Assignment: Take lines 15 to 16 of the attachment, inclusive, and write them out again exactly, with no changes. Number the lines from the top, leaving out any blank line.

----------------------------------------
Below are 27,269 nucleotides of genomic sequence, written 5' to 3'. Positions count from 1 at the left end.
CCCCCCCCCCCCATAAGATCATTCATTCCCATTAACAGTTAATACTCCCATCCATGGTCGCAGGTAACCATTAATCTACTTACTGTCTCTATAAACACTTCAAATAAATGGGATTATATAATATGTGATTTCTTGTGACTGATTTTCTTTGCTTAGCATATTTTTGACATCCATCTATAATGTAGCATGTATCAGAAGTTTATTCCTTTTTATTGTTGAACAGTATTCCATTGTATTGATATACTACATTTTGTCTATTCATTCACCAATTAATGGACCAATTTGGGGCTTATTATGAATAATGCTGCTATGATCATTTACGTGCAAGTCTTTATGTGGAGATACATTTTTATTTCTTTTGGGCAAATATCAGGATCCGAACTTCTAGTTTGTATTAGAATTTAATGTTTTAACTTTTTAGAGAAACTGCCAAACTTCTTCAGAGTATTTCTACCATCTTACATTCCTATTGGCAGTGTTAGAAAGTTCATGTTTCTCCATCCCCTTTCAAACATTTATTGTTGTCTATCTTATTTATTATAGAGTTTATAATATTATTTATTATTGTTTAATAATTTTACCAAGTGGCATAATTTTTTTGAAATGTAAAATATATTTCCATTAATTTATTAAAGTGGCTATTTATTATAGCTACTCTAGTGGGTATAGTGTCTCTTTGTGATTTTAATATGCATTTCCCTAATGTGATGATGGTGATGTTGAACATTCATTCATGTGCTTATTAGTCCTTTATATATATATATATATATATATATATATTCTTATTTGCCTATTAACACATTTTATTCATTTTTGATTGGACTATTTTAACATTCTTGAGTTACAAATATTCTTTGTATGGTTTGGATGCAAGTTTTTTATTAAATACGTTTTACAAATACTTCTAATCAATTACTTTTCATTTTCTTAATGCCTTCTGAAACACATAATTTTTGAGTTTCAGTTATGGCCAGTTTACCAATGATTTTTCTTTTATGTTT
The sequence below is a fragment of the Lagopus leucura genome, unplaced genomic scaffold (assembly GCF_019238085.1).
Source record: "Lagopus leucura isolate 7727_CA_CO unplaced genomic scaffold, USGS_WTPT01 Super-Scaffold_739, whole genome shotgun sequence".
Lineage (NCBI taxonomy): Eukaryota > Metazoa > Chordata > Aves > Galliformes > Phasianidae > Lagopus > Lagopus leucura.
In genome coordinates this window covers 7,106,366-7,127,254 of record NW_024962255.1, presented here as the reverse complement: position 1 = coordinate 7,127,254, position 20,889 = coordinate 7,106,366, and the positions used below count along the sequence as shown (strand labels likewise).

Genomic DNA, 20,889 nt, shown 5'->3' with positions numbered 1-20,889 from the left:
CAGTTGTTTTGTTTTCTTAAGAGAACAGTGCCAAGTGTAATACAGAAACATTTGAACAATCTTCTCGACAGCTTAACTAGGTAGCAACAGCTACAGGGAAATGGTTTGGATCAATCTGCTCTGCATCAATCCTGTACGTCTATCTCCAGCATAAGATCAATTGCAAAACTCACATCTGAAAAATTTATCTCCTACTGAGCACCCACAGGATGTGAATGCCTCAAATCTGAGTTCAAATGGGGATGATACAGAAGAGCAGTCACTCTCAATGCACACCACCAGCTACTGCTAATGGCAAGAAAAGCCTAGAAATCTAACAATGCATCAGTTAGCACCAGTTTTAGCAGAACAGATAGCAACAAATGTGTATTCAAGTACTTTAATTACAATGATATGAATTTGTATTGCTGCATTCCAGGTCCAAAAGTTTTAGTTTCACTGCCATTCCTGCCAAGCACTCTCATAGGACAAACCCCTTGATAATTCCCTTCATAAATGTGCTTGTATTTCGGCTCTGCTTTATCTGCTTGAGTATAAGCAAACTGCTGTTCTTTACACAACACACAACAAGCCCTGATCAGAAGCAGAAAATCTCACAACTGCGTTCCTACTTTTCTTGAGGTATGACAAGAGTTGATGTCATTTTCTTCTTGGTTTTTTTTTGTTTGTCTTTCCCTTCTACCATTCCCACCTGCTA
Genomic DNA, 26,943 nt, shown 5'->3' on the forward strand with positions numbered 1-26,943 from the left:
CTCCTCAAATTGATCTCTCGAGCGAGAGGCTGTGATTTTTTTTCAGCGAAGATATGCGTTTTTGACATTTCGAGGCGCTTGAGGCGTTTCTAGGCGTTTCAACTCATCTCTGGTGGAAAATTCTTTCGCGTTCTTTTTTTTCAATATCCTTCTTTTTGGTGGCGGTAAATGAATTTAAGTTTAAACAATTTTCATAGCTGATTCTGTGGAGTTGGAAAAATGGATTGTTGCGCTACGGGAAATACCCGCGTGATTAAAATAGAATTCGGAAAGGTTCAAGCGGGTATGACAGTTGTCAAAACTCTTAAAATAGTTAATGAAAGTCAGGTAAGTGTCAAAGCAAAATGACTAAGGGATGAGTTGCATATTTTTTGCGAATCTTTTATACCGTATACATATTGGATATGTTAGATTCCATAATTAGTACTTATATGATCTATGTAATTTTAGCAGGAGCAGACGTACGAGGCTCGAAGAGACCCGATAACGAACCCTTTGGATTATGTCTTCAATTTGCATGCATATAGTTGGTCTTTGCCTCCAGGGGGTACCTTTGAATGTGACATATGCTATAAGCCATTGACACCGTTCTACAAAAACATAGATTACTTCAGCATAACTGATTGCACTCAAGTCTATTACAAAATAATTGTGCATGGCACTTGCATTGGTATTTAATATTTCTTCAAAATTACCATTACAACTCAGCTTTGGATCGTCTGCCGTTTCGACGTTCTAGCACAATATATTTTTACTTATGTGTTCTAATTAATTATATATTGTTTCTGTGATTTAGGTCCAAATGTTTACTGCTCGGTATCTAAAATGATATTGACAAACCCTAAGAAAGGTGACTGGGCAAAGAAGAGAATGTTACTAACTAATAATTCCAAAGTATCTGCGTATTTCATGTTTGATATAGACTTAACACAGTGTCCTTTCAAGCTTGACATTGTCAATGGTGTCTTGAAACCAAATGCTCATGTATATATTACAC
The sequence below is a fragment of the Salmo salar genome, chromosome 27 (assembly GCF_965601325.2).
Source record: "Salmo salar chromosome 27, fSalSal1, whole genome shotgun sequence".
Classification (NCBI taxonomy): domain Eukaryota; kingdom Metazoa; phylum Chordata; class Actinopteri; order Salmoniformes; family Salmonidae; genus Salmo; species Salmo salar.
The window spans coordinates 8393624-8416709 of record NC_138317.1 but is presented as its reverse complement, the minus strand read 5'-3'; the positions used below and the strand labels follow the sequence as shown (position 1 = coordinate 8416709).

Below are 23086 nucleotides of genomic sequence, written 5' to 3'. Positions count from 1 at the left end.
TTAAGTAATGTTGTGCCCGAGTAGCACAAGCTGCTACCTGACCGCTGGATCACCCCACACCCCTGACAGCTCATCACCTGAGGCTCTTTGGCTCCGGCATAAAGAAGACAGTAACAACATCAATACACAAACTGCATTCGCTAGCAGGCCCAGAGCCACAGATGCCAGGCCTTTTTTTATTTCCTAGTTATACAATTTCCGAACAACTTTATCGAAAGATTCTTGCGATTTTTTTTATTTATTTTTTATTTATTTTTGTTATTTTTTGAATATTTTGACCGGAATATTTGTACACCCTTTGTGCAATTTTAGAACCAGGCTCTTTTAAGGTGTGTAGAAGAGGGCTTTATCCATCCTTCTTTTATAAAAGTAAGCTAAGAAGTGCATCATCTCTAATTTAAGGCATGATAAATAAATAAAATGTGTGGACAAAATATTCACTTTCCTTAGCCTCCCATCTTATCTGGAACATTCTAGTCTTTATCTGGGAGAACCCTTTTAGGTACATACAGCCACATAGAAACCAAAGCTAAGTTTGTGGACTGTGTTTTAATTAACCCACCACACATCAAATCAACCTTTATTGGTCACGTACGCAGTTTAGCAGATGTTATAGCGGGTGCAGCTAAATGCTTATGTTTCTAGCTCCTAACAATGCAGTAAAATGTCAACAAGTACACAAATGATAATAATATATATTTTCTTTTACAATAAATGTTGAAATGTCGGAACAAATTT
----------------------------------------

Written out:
Below are 23086 nucleotides of genomic sequence, written 5' to 3'. Positions count from 1 at the left end.
TTAAGTAATGTTGTGCCCGAGTAGCACAAGCTGCTACCTGACCGCTGGATCACCCCACACCCCTGACAGCTCATCACCTGAGGCTCTTTGGCTCCGGCATAAAGAAGACAGTAACAACATCAATACACAAACTGCATTCGCTAGCAGGCCCAGAGCCACAGATGCCAGGCCTTTTTTTATTTCCTAGTTATACAATTTCCGAACAACTTTATCGAAAGATTCTTGCGATTTTTTTTATTTATTTTTTATTTATTTTTGTTATTTTTTGAATATTTTGACCGGAATATTTGTACACCCTTTGTGCAATTTTAGAACCAGGCTCTTTTAAGGTGTGTAGAAGAGGGCTTTATCCATCCTTCTTTTATAAAAGTAAGCTAAGAAGTGCATCATCTCTAATTTAAGGCATGATAAATAAATAAAATGTGTGGACAAAATATTCACTTTCCTTAGCCTCCCATCTTATCTGGAACATTCTAGTCTTTATCTGGGAGAACCCTTTTAGGTACATACAGCCACATAGAAACCAAAGCTAAGTTTGTGGACTGTGTTTTAATTAACCCACCACACATCAAATCAACCTTTATTGGTCACGTACGCAGTTTAGCAGATGTTATAGCGGGTGCAGCTAAATGCTTATGTTTCTAGCTCCTAACAATGCAGTAAAATGTCAACAAGTACACAAATGATAATAATATATATTTTCTTTTACAATAAATGTTGAAATGTCGGAACAAATTT